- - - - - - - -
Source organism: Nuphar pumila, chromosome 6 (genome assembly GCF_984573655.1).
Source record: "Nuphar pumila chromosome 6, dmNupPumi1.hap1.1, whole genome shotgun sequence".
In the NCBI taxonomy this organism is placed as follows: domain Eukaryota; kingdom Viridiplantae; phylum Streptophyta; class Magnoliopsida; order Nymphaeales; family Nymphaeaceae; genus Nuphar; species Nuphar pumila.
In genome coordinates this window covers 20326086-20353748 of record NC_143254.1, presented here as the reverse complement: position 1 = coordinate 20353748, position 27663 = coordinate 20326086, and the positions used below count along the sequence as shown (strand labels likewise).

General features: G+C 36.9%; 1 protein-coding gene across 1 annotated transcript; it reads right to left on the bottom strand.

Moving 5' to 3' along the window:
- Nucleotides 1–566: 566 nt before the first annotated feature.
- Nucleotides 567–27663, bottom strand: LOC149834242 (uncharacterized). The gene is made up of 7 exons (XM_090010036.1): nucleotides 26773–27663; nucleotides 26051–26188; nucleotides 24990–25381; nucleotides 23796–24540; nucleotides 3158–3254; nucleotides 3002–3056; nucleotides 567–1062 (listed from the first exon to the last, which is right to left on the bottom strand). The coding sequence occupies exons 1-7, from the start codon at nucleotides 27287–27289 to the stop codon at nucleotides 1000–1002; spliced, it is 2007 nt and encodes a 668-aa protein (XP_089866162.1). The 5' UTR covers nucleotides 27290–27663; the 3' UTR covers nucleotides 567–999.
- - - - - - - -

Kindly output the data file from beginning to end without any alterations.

Source organism: Nuphar pumila, chromosome 6 (genome assembly GCF_984573655.1).
Source record: "Nuphar pumila chromosome 6, dmNupPumi1.hap1.1, whole genome shotgun sequence".
In the NCBI taxonomy this organism is placed as follows: domain Eukaryota; kingdom Viridiplantae; phylum Streptophyta; class Magnoliopsida; order Nymphaeales; family Nymphaeaceae; genus Nuphar; species Nuphar pumila.
In genome coordinates this window covers 20326086-20353748 of record NC_143254.1, presented here as the reverse complement: position 1 = coordinate 20353748, position 27663 = coordinate 20326086, and the positions used below count along the sequence as shown (strand labels likewise).

General features: G+C 36.9%; 1 protein-coding gene across 1 annotated transcript; it reads right to left on the bottom strand.

Moving 5' to 3' along the window:
- Nucleotides 1–566: 566 nt before the first annotated feature.
- Nucleotides 567–27663, bottom strand: LOC149834242 (uncharacterized). The gene is made up of 7 exons (XM_090010036.1): nucleotides 26773–27663; nucleotides 26051–26188; nucleotides 24990–25381; nucleotides 23796–24540; nucleotides 3158–3254; nucleotides 3002–3056; nucleotides 567–1062 (listed from the first exon to the last, which is right to left on the bottom strand). The coding sequence occupies exons 1-7, from the start codon at nucleotides 27287–27289 to the stop codon at nucleotides 1000–1002; spliced, it is 2007 nt and encodes a 668-aa protein (XP_089866162.1). The 5' UTR covers nucleotides 27290–27663; the 3' UTR covers nucleotides 567–999.